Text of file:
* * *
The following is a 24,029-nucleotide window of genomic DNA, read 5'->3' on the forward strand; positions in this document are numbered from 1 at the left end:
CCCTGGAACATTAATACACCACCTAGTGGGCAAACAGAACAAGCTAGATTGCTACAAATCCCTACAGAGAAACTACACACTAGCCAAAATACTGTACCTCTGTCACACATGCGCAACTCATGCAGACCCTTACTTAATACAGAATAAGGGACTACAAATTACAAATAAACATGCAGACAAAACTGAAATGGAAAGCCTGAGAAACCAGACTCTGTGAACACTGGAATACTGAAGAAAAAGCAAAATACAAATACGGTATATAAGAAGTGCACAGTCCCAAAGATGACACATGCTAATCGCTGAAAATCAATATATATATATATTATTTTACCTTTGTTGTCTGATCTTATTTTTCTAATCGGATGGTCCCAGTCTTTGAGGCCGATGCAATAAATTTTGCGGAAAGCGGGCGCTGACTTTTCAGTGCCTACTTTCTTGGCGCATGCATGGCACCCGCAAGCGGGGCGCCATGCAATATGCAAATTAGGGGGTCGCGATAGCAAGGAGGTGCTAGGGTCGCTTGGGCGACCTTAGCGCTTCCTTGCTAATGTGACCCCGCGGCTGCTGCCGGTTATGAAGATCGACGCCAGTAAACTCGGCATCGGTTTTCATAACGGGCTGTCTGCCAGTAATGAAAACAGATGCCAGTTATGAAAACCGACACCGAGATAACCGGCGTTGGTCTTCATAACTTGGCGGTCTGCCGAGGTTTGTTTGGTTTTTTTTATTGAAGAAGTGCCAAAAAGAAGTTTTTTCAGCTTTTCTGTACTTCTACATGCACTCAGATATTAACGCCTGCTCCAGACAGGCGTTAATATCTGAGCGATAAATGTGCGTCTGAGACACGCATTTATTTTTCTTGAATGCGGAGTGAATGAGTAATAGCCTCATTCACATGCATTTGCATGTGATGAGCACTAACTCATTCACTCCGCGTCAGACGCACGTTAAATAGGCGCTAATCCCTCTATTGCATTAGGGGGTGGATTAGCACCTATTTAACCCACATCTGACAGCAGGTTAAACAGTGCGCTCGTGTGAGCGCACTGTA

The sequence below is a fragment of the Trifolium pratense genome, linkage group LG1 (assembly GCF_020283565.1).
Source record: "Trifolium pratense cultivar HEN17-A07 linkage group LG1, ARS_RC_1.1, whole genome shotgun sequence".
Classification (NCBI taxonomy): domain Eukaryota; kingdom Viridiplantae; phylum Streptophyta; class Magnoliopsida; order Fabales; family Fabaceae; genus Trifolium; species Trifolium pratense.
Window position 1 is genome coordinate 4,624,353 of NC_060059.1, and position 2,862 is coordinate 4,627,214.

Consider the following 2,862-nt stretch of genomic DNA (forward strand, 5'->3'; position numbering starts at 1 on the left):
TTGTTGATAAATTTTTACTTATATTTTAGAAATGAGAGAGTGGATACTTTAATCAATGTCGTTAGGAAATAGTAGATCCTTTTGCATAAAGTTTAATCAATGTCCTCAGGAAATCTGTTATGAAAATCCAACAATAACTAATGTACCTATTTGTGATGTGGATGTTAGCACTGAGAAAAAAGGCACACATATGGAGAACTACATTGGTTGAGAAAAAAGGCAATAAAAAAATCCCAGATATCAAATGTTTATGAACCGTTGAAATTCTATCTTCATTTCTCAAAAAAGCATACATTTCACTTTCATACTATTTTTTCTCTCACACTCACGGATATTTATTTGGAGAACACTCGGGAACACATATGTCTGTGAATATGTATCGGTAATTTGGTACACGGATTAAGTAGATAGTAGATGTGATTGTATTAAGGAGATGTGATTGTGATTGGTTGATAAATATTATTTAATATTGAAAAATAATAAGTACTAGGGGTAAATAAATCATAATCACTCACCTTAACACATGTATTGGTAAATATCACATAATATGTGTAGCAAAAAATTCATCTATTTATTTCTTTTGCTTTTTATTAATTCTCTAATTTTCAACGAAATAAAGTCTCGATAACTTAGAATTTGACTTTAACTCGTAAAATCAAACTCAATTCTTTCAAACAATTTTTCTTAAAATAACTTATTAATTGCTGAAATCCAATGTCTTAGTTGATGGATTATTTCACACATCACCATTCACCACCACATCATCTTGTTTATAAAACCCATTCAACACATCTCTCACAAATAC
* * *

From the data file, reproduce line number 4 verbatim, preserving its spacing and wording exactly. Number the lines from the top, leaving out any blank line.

Source record: "Trifolium pratense cultivar HEN17-A07 linkage group LG1, ARS_RC_1.1, whole genome shotgun sequence".